In this blog, we’ve discussed many different negotiating strategies (MESO, Hardball, Framing, and even when you shouldn’t negotiate.). But you can’t use all of them all the time. You shouldn’t even use ONE of them all the time. You have to have flexibility when negotiating.
Think about this. When choosing a restaurant to go out to eat, do you take your mother-in-law, your spouse, your bowling team and your children to the same restaurant? Of course not, you are flexible and consider the temperament and your relationship with your dining partner, and of course, your budget.
The same principle also applies to your negotiation strategy and behavior. Every negotiation is unique and we must adapt our strategy and style to the temperament, relationship, and of course, our leverage with our negotiation counterpart.
Often, when coaching a client who is preparing for a specific negotiation, they say to me… “but this worked last time, why can’t I do it again?” That’s the downside of doing well in a negotiation. We often want to repeat the strategies we used in the next negotiation. Then we get frustrated when it fails miserably.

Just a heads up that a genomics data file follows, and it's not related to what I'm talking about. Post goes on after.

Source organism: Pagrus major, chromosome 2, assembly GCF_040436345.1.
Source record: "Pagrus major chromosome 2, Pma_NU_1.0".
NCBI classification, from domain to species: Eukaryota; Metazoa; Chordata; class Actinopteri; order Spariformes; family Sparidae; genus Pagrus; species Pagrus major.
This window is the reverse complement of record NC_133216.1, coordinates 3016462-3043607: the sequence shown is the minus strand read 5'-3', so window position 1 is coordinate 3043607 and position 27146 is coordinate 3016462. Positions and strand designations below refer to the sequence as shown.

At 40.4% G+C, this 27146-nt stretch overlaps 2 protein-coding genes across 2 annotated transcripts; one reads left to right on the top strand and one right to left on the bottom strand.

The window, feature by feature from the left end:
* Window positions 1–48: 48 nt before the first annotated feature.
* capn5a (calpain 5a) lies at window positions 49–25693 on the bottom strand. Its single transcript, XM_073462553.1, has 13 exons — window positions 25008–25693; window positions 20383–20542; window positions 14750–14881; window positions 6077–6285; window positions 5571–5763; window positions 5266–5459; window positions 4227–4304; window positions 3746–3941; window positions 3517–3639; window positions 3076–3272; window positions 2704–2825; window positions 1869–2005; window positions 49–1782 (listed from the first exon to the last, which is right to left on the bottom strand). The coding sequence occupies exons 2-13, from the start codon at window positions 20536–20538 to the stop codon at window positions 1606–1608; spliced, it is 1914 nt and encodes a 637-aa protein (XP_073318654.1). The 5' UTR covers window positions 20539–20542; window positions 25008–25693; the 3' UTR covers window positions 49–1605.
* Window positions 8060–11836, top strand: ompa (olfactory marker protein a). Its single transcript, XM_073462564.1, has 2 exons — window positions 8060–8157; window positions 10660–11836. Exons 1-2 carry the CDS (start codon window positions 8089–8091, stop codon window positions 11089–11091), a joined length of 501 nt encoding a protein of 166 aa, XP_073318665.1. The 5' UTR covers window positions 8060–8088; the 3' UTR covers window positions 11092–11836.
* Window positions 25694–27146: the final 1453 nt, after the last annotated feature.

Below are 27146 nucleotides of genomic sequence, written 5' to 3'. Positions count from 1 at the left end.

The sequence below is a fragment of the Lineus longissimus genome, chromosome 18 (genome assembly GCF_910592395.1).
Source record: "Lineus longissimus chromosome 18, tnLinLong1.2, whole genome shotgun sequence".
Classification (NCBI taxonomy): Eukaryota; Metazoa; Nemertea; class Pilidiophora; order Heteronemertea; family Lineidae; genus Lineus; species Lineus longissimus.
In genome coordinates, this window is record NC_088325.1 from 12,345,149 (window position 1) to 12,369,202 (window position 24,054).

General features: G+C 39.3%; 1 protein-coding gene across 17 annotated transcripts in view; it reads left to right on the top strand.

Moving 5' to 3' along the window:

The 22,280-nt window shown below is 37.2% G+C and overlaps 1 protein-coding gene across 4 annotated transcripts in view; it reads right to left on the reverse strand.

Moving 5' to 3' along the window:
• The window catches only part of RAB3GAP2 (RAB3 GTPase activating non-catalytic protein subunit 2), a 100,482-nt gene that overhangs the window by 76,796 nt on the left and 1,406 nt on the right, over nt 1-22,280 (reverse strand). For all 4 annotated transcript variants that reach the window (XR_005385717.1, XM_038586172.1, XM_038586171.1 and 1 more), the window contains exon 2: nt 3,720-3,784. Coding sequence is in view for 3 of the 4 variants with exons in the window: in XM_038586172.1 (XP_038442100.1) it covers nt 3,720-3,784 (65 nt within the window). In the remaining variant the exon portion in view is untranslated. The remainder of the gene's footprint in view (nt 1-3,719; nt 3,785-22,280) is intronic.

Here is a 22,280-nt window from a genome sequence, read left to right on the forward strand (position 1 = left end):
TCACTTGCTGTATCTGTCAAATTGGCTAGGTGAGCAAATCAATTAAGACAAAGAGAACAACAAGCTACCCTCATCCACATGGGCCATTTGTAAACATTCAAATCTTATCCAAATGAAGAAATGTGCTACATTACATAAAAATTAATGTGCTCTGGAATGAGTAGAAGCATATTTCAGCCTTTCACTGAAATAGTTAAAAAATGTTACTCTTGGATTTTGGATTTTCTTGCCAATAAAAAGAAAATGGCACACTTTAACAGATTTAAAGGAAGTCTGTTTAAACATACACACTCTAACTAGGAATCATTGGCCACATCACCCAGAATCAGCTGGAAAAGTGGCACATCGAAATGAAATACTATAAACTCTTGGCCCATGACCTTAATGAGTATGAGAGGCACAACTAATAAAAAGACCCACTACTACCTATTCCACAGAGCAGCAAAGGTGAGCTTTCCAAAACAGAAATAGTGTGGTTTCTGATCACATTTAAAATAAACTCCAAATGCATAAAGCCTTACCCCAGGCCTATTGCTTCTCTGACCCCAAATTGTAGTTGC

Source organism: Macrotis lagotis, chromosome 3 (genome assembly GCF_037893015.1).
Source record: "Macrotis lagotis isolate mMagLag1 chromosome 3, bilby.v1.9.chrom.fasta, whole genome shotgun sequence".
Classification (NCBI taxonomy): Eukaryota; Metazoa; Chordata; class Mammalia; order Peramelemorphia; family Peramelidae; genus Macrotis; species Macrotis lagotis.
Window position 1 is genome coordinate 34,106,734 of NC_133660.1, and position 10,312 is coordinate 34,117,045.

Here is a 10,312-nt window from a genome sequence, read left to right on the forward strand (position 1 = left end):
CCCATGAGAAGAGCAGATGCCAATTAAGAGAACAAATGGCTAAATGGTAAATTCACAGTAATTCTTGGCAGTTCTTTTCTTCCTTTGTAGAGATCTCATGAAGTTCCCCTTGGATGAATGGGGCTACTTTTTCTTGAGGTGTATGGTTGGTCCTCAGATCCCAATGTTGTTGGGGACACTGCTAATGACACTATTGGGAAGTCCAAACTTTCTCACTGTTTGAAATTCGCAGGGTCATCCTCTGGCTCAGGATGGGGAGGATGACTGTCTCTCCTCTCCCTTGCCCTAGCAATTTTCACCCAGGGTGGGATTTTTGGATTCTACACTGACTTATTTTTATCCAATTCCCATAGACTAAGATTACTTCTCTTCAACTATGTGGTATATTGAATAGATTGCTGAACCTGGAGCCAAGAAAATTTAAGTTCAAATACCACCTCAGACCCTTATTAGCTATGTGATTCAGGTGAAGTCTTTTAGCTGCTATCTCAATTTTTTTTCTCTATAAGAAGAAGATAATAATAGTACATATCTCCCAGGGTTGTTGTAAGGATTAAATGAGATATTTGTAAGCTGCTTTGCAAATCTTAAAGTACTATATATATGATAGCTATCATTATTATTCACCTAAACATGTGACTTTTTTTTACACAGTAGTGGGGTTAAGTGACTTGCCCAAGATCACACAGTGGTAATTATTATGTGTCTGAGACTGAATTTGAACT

I have a client, we’ll call him Rob, who is very talkative and friendly by nature. I was asked to coach him in a crucial upcoming negotiation with a reputed hardball negotiator. The stakes were high, and his boss was afraid his friendly nature would be a disadvantage in this critical negotiation.
While we can’t change our personality to fit every one of our counterparts, we can learn to use the best strategy for our current counterpart.
I coached Rob to withhold his friendly, talkative nature at the outset of the negotiation, as his counterpart was allergic to small talk. However, we practiced having him use his friendly nature to work for him when his counterpart lobbed hardball, intimidating remarks at him.
When his counterpart snapped at him, Rob looked him in the eye calmly and said, Hey Don, let’s keep this friendly, ok? Want a cup of coffee? This did it; his counterpart got the message – intimidation won’t work.
What about you?
Do you like small talk, or do you want to cut to the chase? Do you like creative problem solving when the negotiation hits a stalemate, or do you just want your counterpart to suggest possible resolutions? Would you prefer to have the facts explained in length at the meeting, or just have them in writing to look at later?
Successful negotiators consider WHO they are negotiating with as they prepare.
If we aren’t sure who we will be negotiating with, it’s our job to pick up the signals and clues and continue to change our strategy and behaviors if we see they are not succeeding. This doesn’t mean we make unnecessary concessions, but it does mean we must have many strategies and learn to use those most appropriate for our current negotiation.
Remember to always Negotiate Smart™!